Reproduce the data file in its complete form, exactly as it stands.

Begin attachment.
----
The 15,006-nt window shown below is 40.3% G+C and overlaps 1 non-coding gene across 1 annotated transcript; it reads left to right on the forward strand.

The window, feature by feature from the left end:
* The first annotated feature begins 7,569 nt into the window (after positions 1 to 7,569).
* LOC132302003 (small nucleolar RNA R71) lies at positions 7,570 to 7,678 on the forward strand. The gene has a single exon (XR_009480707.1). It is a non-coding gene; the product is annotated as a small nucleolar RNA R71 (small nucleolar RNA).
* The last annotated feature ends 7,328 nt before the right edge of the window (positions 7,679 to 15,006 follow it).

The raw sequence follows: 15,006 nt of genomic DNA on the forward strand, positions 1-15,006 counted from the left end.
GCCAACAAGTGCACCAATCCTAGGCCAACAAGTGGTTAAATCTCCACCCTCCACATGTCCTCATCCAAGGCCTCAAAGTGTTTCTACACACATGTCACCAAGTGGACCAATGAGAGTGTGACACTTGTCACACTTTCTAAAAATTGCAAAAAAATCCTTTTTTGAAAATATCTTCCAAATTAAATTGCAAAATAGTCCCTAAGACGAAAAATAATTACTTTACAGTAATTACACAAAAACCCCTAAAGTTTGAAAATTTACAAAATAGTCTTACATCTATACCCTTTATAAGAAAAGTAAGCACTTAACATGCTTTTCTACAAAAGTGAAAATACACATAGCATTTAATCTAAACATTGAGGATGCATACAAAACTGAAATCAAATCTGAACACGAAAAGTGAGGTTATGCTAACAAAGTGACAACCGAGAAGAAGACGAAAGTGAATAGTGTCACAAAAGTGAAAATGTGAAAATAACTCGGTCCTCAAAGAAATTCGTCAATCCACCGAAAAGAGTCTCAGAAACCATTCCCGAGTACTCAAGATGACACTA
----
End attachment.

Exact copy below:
The 15,006-nt window shown below is 40.3% G+C and overlaps 1 non-coding gene across 1 annotated transcript; it reads left to right on the forward strand.

The window, feature by feature from the left end:
* The first annotated feature begins 7,569 nt into the window (after positions 1 to 7,569).
* LOC132302003 (small nucleolar RNA R71) lies at positions 7,570 to 7,678 on the forward strand. The gene has a single exon (XR_009480707.1). It is a non-coding gene; the product is annotated as a small nucleolar RNA R71 (small nucleolar RNA).
* The last annotated feature ends 7,328 nt before the right edge of the window (positions 7,679 to 15,006 follow it).

The raw sequence follows: 15,006 nt of genomic DNA on the forward strand, positions 1-15,006 counted from the left end.
GCCAACAAGTGCACCAATCCTAGGCCAACAAGTGGTTAAATCTCCACCCTCCACATGTCCTCATCCAAGGCCTCAAAGTGTTTCTACACACATGTCACCAAGTGGACCAATGAGAGTGTGACACTTGTCACACTTTCTAAAAATTGCAAAAAAATCCTTTTTTGAAAATATCTTCCAAATTAAATTGCAAAATAGTCCCTAAGACGAAAAATAATTACTTTACAGTAATTACACAAAAACCCCTAAAGTTTGAAAATTTACAAAATAGTCTTACATCTATACCCTTTATAAGAAAAGTAAGCACTTAACATGCTTTTCTACAAAAGTGAAAATACACATAGCATTTAATCTAAACATTGAGGATGCATACAAAACTGAAATCAAATCTGAACACGAAAAGTGAGGTTATGCTAACAAAGTGACAACCGAGAAGAAGACGAAAGTGAATAGTGTCACAAAAGTGAAAATGTGAAAATAACTCGGTCCTCAAAGAAATTCGTCAATCCACCGAAAAGAGTCTCAGAAACCATTCCCGAGTACTCAAGATGACACTA